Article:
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Player Profile: S Aaron Henry

Posted Jun 26, 2012

Raiders undrafted rookie free agent safety Aaron Henry’s unconventional upbringing helped mold him into the football player and person he is today.


Safety Aaron Henry during the Raiders off-season program. Photo by Tony Gonzales

Safety Aaron Henry grew up in Immakolee, Fla., a small town an hour and a half west of Miami. It is a town known mostly for producing star NFL running back Edgerrin James, and it was James who helped inspire Henry to aim high in his football career. “Edgerrin James is kind of our claim to fame,” said Henry on Immokalee. “He was in the league for probably about 10 years and he’s going to be a Hall of Fame running back. To this day, he’s made himself available to me. I can call him any time to just ask for advice and he’s definitely a guy that I look up. Knowing Edgerrin personally it’s been amazing.”

Before getting started in football, Henry’s unconventional upbringing helped mold him into the football player and person he is today. “I was raised by my grandparents,” Henry explained. “My grandmother did a tremendous job in my upbringing. She shaped and molded me into the guy that I am today. I have nine sisters, but that’s not even counting my two step-sisters. I have 11 sisters total. I have a baby brother as well and it’s just a huge, huge family. I was raised by my grandmother and one of my other sisters so on the weekends I’d be able to go to Ft. Myers where my mom stayed and see the rest of my family. My mom had a lot of kids and she had a really tough time raising all of us, so my grandmother, while my father was incarcerated, took it upon herself to help raise us.”

His relationship with his family as well as his faith is what he believes has made him successful. “I’m deeply rooted in my faith,” said Henry. “My faith is what makes me the person that I am.”

Growing up in Immokalee, Henry was involved with many sports including football, basketball and track. Although good at all three, he put the most effort into football and received the best college scholarship offers. “I was a premiere point guard on my high school team, but football in Immokalee was the way to get out of Immokalee,” said Henry. “I didn’t take [basketball] as serious just because all of my cousins were playing football and everyone else was playing football. I was known as the kid around town who was a really, really good football player, so I didn’t really take my basketball game to the next level or take it serious.”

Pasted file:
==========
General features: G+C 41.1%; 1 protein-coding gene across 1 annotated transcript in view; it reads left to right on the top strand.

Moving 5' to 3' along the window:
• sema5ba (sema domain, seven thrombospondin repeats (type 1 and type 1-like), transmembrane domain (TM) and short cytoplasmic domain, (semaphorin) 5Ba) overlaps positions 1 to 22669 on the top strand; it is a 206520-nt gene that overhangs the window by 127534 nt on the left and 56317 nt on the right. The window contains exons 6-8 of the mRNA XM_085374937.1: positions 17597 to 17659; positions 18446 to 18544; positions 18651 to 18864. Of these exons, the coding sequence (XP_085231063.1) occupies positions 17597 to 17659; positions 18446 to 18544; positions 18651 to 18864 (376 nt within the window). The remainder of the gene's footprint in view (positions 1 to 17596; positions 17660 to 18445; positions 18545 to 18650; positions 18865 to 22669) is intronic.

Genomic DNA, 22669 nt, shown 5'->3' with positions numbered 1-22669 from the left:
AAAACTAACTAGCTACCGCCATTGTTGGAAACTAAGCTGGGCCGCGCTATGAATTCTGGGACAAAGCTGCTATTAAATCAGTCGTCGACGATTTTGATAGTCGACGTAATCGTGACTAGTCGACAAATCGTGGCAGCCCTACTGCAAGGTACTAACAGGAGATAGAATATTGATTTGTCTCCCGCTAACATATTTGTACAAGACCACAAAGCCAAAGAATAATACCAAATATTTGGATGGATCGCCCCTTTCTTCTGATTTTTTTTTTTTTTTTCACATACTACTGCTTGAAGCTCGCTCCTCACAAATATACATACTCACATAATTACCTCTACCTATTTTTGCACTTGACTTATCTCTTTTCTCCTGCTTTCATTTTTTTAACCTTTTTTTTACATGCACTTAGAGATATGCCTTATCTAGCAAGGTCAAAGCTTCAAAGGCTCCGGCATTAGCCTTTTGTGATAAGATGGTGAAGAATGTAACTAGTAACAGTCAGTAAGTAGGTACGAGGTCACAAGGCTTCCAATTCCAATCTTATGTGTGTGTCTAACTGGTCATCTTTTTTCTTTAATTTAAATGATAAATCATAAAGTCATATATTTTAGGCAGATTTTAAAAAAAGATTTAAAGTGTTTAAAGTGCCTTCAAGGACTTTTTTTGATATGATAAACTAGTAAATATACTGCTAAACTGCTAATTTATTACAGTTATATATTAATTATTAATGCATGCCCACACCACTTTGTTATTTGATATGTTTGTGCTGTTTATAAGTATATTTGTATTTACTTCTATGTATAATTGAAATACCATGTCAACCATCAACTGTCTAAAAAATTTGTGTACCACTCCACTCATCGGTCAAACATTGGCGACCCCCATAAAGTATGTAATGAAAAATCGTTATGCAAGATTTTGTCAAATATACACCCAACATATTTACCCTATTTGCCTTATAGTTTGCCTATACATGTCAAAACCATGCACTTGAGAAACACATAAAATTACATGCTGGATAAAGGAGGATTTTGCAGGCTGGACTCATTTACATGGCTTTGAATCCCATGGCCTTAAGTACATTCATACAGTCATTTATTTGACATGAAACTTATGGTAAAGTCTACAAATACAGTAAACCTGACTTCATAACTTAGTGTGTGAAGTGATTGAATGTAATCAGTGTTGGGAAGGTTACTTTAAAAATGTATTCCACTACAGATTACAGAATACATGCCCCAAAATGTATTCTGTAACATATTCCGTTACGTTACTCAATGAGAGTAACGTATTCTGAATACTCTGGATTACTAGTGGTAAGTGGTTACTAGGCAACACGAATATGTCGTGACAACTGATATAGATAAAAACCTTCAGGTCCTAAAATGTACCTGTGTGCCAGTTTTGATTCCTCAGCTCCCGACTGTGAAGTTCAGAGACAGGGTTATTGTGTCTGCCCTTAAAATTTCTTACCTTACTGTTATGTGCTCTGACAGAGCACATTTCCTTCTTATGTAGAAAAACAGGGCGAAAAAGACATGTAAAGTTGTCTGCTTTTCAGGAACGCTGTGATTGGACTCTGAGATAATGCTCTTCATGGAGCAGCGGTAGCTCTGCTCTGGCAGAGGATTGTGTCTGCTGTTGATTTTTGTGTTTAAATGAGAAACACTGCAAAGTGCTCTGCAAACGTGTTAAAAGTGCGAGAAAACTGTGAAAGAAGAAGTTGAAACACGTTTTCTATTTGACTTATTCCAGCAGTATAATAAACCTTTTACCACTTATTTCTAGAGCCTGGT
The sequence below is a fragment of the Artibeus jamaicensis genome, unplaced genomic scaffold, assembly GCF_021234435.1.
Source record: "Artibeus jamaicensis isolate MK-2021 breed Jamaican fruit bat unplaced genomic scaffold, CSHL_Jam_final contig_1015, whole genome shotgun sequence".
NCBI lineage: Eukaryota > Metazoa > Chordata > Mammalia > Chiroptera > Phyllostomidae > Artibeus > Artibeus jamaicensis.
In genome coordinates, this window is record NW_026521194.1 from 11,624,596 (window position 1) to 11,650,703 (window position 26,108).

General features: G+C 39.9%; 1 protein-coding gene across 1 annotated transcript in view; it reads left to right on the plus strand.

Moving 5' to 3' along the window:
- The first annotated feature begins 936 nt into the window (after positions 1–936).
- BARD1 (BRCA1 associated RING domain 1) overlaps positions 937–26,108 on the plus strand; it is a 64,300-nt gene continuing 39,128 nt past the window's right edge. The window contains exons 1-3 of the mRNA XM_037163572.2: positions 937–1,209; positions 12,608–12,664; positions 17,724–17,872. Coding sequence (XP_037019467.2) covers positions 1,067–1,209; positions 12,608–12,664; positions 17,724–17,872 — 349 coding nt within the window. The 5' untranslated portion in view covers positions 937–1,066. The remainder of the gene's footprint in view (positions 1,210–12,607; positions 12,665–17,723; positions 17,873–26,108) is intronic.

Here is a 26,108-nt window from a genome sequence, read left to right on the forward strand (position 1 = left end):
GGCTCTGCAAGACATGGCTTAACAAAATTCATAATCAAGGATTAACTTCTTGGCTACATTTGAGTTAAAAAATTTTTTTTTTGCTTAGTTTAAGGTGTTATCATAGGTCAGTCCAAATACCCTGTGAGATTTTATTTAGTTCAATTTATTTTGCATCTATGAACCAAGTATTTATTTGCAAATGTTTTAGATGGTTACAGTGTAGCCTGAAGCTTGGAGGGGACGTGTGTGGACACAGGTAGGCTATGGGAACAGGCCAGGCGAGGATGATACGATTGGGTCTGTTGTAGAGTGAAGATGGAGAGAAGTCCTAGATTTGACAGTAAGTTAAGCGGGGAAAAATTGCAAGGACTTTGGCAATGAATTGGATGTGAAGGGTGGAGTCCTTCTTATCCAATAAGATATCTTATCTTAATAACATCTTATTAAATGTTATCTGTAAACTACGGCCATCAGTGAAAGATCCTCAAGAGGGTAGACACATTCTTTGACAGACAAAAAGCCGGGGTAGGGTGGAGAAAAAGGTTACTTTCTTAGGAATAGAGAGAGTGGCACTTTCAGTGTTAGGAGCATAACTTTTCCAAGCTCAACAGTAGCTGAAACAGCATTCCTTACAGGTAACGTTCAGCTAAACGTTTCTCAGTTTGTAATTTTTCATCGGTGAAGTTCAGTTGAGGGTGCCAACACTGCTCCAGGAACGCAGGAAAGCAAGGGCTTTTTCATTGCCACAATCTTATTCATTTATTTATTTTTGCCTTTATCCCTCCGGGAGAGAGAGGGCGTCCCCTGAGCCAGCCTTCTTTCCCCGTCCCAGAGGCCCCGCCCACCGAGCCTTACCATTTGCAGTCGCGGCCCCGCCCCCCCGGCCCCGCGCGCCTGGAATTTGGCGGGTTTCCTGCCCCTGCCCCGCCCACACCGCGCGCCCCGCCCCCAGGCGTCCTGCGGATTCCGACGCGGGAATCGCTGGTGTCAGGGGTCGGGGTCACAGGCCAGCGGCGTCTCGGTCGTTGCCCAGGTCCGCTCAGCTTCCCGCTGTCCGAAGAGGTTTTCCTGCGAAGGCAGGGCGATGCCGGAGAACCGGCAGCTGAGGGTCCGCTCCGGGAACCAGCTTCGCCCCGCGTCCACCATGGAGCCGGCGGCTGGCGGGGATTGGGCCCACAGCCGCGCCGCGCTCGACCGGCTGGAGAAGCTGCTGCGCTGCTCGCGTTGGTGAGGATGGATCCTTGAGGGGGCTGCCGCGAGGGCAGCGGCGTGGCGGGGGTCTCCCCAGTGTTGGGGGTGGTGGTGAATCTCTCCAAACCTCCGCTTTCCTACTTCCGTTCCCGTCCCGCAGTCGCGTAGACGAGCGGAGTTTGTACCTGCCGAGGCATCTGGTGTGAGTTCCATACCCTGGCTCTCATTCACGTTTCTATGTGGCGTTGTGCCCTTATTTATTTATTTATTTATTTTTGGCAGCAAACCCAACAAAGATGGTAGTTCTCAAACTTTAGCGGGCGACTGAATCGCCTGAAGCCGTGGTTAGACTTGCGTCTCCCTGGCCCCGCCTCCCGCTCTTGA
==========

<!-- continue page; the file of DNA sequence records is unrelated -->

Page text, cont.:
Henry decided to take his football talents to the University of Wisconsin, where he played with QB Russell Wilson, drafted in 2012 by the Seattle Seahawks, and RB Montee Ball, who was a 2011 Heisman Trophy finalist. Facing those two in practice every day helped prepare Henry for the NFL. “Russell Wilson, I had a chance to go against that guy, him and Montee Ball, had a chance to against those two guys every day in practice,” said Henry. “The way Russell, that one year that he was in there with us, and the way he commanded the offense and the way he ran things, he’s going to be a success at this level, there’s no doubt in my mind, because of the tenacity that he has and the will and the drive and the complete determination. He’s also extremely smart guy as well.”

His preparation for the NFL also came from playing in the Big 10 Conference. “It’s very identical as far as the style of play,” explained Henry. “Both styles of play are very, very aggressive. They do a lot of shifts and motions. The college offense that I came from, it was run by Paul Chryst, who’s the head coach at Pittsburgh right now, and this guy is a guru. He motioned guys, we had five or six calls, depending on one play. We may adjust five or six times. It’s definitely made me look at the grand scheme of things.”

Henry’s time at Wisconsin also evolved his personal style of play. “I suffered an injury my freshman year in college and I tore my ACL and it really made me become a student of the game,” said Henry. “Beforehand, I was really, really aggressive. But now, I would still consider myself as aggressive, but [now] there’s a little bit of finesse. Early on in my college career, I just played football. I really didn’t care too much about what kind of set they were in or what kind of tendencies they were giving. Now that I’m at this level, coming from college, I’m able to see the big picture and go out there and play the game smart, but also be aggressive.”

His ability to add the mental aspect to his game - reading the play, recognizing down and distance and formations - has given him the opportunity to play for an NFL team. Henry found out he was courted by the Raiders during a party thrown by his grandmother, celebrating his college graduation as well as his future NFL career. “I came out of the room and told [my grandmother] and gave her a hug and everybody was crying,” said Henry. “My sisters were there, my mom was there. The only person who wasn’t there was my father. Hopefully when he gets out in the next couple of weeks, I’m going to have a chance to go and see him. He was extremely excited and so it was a complete thrill for my family to be right there and find out that I’m coming to Oakland.”

“[Being signed by the Raiders] was just a blessing because my whole life it’s been a dream to me to even play in the NFL. So now to even have this opportunity to say I’m a member of an NFL team is utterly exciting.”

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